date command in Linux with examples

The date command in Linux is one of many fundamental commands used for primary and everyday purposes. The date command can be used to set and display the system time. Running this command as is (in its most basic state without arguments) will display the current time.

While the date command may seem incredibly simple based on our brief explanation above, it gets more complex depending on the options you use with it. These options allow the date command to execute a large variety of different operations related to date and time.

In this tutorial, you’ll learn how to use the date command in Linux through examples. Follow along below to learn about the various options that you can use with this command.

In this tutorial you will learn:

  • How to use the date command on Linux


Software Requirements and Linux Command Line Conventions
Category Requirements, Conventions or Software Version Used
System Any Linux distro
Software date
Other Privileged access to your Linux system as root or via the sudo command.
Conventions # – requires given linux commands to be executed with root privileges either directly as a root user or by use of sudo command
$ – requires given linux commands to be executed as a regular non-privileged user

Frequently Used Options

The date command in Linux will output the current date and time. Its many options are mostly just to format the output in different ways, as you’ll see in the examples below.

date command in Linux Basic Examples

  1. The date command displays and sets the time in your Linux terminal. Firstly, we’ll show below an example of how to use its syntax to display the time.
    $ date


  2. As you can see in the screenshot above, the output will display the time and the date with the time zone and day of the week included. But we can customize this specific formatting by utilizing certain characters after a plus sign + in the command.
    $ date +%m-%d-%Y

    As we’ve observed in the introduction of the date command above, the default dating format is as follows: “day of the week, day of the month, month, year, time, time zone.” The syntax above will instead give us an output that will display the time in the format MM-DD-YYYY.


  3. Another common dating format to configure for the date command is YYYY-MM-DD. The syntax for this configuration is very similar to the one in the previous example. And like we did in that example, we’ll show it in a Linux terminal below.
    $ date +%f
    Date formatting using %F option
    Date formatting using %F option

    If you have a keen eye, you’ll notice that the syntax for this dating format was quite different from the previous one, even though the desired outputs only differ in the order of their placing.

    The syntax in the latter example contains the %f option instead of %d, %m, and %Y which are present in the former example. We use this option instead because it can serve to stand in specifically for the %Y-%m-%d format.

  4. Another useful way one can use the date command is to convert various units of time into dates. For example, the date command reads words such as “tomorrow” or “last Tuesday” as values which we can run through with the date command and -d option to convert into a date.
    $ date -d tomorrow

    Obtain tomorrows date
    Obtain tomorrows date
  5. It is also possible to identify the time and date of various things. The example below shows how to utilize the date command to display the time and date when a file was last modified.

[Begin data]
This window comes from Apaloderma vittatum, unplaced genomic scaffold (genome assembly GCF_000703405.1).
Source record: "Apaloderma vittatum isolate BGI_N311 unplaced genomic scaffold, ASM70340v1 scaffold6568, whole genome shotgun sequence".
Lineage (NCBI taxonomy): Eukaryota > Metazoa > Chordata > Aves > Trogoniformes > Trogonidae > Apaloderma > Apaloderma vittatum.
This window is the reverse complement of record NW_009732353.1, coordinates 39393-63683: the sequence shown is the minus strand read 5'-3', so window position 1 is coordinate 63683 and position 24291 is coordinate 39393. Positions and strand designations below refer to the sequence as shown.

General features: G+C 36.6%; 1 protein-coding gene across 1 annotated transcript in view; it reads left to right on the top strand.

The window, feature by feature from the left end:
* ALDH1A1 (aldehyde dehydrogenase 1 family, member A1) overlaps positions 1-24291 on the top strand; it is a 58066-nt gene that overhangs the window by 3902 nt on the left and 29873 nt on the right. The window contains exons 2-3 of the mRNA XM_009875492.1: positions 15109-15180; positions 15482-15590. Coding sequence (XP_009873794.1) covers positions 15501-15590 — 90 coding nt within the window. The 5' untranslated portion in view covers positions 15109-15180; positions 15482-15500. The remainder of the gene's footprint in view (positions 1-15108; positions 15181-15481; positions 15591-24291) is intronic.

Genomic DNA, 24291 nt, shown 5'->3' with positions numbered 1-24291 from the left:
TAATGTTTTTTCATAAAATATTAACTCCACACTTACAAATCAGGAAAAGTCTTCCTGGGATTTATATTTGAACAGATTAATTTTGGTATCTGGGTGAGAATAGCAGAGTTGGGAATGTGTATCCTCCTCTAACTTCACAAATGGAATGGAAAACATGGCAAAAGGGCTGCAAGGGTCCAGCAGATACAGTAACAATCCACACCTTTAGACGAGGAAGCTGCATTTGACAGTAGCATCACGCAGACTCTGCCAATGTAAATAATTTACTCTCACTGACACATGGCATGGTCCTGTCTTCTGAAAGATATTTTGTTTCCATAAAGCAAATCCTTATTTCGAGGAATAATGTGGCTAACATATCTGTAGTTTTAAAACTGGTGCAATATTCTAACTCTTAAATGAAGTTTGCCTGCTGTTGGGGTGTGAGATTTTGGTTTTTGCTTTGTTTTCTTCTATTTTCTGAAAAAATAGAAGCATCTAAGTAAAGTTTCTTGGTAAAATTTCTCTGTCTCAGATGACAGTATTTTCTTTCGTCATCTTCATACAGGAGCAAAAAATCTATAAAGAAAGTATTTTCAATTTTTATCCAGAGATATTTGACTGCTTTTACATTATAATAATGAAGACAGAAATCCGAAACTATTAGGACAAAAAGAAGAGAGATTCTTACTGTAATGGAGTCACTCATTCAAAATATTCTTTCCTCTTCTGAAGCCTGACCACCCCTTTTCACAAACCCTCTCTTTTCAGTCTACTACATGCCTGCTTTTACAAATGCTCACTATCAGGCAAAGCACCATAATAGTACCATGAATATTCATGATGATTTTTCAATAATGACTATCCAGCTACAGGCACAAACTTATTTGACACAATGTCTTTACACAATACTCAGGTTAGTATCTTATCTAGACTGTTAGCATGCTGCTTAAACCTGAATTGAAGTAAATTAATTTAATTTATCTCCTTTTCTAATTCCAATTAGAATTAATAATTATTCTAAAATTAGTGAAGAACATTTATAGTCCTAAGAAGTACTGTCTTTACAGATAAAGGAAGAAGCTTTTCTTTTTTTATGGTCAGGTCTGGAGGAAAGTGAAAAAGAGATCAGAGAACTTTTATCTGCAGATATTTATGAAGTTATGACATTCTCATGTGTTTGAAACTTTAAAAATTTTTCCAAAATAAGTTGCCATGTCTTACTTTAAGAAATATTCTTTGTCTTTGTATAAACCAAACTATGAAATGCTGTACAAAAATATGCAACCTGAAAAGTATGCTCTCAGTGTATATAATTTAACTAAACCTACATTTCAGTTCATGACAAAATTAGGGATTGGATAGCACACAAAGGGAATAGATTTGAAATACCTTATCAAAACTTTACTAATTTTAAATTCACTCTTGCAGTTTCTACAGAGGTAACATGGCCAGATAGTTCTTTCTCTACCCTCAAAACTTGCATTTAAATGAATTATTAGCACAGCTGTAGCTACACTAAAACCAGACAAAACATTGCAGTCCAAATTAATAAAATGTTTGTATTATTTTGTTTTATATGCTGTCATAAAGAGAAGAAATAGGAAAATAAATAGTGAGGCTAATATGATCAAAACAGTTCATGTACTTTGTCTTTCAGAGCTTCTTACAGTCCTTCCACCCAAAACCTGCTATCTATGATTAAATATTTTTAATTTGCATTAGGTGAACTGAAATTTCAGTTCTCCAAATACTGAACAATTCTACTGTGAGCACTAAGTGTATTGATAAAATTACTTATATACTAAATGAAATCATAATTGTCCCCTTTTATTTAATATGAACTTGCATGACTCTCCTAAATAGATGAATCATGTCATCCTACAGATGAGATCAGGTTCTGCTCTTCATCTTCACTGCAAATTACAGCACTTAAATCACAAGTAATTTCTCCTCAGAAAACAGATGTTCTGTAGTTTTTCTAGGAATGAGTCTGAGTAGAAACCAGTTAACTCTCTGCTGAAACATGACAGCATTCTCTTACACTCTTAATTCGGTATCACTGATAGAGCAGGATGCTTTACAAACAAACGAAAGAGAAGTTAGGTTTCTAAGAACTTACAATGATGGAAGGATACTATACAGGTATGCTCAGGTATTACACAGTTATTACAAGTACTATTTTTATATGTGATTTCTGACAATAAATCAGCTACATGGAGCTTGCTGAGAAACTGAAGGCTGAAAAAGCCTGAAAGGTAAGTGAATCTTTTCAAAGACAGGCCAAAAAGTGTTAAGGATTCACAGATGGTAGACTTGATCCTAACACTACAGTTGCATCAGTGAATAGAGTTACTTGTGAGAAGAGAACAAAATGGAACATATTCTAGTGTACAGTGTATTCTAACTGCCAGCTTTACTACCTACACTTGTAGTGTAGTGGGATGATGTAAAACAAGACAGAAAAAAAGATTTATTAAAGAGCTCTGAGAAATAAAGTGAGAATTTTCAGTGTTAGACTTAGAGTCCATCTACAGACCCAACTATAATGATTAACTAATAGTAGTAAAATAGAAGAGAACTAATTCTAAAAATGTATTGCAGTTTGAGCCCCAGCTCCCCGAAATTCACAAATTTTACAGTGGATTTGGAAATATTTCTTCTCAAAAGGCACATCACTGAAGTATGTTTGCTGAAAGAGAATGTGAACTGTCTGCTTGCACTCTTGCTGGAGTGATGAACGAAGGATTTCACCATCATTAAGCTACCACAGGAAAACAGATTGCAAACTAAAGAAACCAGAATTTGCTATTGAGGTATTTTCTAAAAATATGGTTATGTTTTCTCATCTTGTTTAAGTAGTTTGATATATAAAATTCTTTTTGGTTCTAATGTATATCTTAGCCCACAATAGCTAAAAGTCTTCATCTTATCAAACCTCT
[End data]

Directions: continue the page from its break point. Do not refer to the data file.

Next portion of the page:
$ date -r /Downloads/file01

    Check for file modification date
    Check for file modification date
  6. In Linux, you can use the date command with a large selection of special options called format controls. We touched upon these for a brief moment in an earlier section of this tutorial.The few format controls that we explored were the %d, %m, %Y and the %f options. Here is a list of some other common format controls you can use with date.+%a – This option is the locale’s date and time.Locales are a collection of environment variables that define the location, time, date, and language. Programs read this set of variables to ascertain the information mentioned above that they carry.

    %+z – This option represents the time zone currently used on the Linux system.
    +%p – This option is what the system’s locale uses to represent AM and PM.

You can always use the man command to read more about the date command and its official documentation. Click the previous link to see how to open the manual pages for any command on a Linux system.

Advanced Usage

As we mentioned earlier, the date command can convert a specified unit of time into a date. We have already covered how to convert values of time like “tomorrow” into a date.

Next, we’ll show you how to convert some other time units in the coming examples below. One aspect of date that initially confuses most people is its use of the Unix epoch time.

An epoch denotes the number of seconds that have passed since the date January 1st, 1970. In case you’re wondering, there’s nothing special about this date. It’s merely an arbitrary date that was agreed upon some time ago and is used for convenience. We’ll show you how to use it below.

date command in Linux Advanced Examples

  1. The date command can display the number of seconds since the Unix epoch by using the %s option.
    $ date +%s


  2. We can also convert that output into a date using the -d option, as well as an @ sign.
    $ date -d @1630029904

    Using the -d option with +%s to convert an epoch time
    Using the -d option with +%s to convert an epoch time

Closing Thoughts

The date command and a few of its options are useful to remember when you need to use timestamps, calculate time in a Bash script, or just check what time it is from your system’s terminal.